Mainz v Frieberg - VAR hits new low !!

OX11yellow

New member
2018-19 shirt sponsor for Jamie Hanson
#1
A penalty was awarded after players had already left the pitch for half-time in Mainz's Bundesliga win over relegation rivals Freiburg on Monday.
Referee Guido Winkmann called both sides back from the dressing room after consulting the video assistant referee (VAR) system and penalising Freiburg for handball.
Mainz midfielder Pablo de Blasis scored the penalty to put the hosts 1-0 up.
The second half was delayed by fans throwing toilet paper onto the pitch.
It was not related to the penalty decision but instead a protest against Bundesliga fixtures being played on Monday nights.
De Blasis scored a second on 78 minutes to secure victory, taking Mainz above Freiburg on goal difference and eight points clear of automatic relegation, while putting the visitors into the relegation play-off spot in 16th.
Mainz initially had the penalty appeal turned down after right-back Daniel Brosinski's cross deflected off Freiburg centre-back Marc-Oliver Kempf's hand and was saved by keeper Alexander Schwolow.
As the players departed the pitch, Winkmann was told to consult VAR and ran over to the other side of the pitch to watch the replay on a monitor.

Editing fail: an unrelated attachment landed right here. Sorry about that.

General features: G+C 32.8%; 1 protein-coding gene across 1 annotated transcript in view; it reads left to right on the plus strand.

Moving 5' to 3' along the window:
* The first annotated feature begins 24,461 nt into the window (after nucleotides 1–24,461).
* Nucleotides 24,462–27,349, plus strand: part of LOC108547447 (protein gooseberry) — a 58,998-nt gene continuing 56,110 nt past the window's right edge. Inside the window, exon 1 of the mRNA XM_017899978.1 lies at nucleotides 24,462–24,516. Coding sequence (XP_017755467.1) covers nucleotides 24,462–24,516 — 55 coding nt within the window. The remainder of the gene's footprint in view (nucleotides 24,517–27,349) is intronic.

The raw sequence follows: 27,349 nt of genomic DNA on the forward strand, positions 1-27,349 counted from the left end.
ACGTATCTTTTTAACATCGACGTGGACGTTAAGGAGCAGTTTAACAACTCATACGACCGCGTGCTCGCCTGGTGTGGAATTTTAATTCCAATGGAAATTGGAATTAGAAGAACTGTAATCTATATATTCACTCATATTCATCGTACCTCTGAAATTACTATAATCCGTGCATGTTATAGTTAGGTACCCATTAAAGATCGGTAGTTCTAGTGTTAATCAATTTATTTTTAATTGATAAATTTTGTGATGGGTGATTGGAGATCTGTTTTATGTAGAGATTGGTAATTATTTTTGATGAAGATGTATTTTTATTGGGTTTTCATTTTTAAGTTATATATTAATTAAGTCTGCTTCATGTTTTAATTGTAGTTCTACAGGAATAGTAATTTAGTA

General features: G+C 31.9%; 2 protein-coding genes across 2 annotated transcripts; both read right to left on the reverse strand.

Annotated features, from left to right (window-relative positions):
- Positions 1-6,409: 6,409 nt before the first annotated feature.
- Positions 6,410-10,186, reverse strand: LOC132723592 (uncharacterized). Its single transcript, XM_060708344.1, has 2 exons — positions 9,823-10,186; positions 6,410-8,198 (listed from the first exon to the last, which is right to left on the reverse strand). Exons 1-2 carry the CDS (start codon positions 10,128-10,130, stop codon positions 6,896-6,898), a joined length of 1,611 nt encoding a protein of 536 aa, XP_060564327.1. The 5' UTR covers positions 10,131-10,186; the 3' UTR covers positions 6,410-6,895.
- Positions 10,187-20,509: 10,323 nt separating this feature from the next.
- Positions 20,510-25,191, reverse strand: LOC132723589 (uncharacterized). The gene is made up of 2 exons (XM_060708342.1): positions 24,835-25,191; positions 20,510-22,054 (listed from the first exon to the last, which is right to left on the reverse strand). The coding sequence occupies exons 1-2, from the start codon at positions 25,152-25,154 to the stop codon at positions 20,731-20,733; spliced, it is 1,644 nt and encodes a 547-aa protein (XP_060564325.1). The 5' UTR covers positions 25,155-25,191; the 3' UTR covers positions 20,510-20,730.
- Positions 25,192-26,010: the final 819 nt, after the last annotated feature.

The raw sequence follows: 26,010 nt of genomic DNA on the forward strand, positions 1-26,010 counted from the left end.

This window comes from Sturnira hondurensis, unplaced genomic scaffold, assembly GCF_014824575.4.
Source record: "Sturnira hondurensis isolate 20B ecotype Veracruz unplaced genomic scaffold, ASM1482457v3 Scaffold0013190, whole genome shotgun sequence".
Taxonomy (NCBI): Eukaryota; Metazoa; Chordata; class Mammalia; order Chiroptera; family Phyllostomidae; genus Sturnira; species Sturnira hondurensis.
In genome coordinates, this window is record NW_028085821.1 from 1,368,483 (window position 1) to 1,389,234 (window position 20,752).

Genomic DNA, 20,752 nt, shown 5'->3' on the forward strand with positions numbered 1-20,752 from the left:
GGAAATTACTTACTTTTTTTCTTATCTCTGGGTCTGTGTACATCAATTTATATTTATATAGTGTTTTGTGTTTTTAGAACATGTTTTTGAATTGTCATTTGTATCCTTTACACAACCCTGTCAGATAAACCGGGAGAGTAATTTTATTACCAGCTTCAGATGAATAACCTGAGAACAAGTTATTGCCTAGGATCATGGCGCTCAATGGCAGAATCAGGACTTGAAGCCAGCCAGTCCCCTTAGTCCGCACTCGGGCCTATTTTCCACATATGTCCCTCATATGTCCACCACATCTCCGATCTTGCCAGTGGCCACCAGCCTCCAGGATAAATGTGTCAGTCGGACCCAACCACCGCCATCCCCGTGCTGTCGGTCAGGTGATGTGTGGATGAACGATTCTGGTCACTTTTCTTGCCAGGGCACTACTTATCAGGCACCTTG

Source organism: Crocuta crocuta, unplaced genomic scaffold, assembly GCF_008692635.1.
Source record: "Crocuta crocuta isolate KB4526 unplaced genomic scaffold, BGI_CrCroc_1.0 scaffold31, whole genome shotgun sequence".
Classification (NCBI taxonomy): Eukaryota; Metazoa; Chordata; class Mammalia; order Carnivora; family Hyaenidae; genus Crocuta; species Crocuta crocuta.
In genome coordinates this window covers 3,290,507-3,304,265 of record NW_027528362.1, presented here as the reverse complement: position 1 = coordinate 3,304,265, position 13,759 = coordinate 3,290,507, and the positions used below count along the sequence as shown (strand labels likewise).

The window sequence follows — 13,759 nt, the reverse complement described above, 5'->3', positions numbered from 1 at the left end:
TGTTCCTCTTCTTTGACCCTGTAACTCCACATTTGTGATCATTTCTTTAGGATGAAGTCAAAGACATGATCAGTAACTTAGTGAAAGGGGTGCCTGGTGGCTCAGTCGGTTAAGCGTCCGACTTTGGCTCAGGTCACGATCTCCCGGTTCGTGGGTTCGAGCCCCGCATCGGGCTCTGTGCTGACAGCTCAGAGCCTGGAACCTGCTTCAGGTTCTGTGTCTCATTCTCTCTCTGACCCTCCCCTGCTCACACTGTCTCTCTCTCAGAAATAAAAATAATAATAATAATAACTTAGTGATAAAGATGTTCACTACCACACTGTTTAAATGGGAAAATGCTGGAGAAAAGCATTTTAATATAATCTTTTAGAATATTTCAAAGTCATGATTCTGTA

Winkmann overturned the decision and awarded the hosts a penalty before having to recall the entire Freiburg side and the handful of Mainz players who had left the pitch.
Following a delay of over six minutes De Blasis scored the penalty in the bottom left corner and Winkmann blew again for half-time, during which the unfortunate Kempf was substituted.
De Blasis added a lucky second as his shot rolled over the line after hitting the inside of the post, with Schwolow out of his goal having passed the ball straight to Mainz midfielder Robin Quaison.
 

Oldham

Well-known member
#2
A penalty was awarded after players had already left the pitch for half-time in Mainz's Bundesliga win over relegation rivals Freiburg on Monday.
Referee Guido Winkmann called both sides back from the dressing room after consulting the video assistant referee (VAR) system and penalising Freiburg for handball.
Mainz midfielder Pablo de Blasis scored the penalty to put the hosts 1-0 up.
The second half was delayed by fans throwing toilet paper onto the pitch.
It was not related to the penalty decision but instead a protest against Bundesliga fixtures being played on Monday nights.
De Blasis scored a second on 78 minutes to secure victory, taking Mainz above Freiburg on goal difference and eight points clear of automatic relegation, while putting the visitors into the relegation play-off spot in 16th.
Mainz initially had the penalty appeal turned down after right-back Daniel Brosinski's cross deflected off Freiburg centre-back Marc-Oliver Kempf's hand and was saved by keeper Alexander Schwolow.
As the players departed the pitch, Winkmann was told to consult VAR and ran over to the other side of the pitch to watch the replay on a monitor.
Winkmann overturned the decision and awarded the hosts a penalty before having to recall the entire Freiburg side and the handful of Mainz players who had left the pitch.
Following a delay of over six minutes De Blasis scored the penalty in the bottom left corner and Winkmann blew again for half-time, during which the unfortunate Kempf was substituted.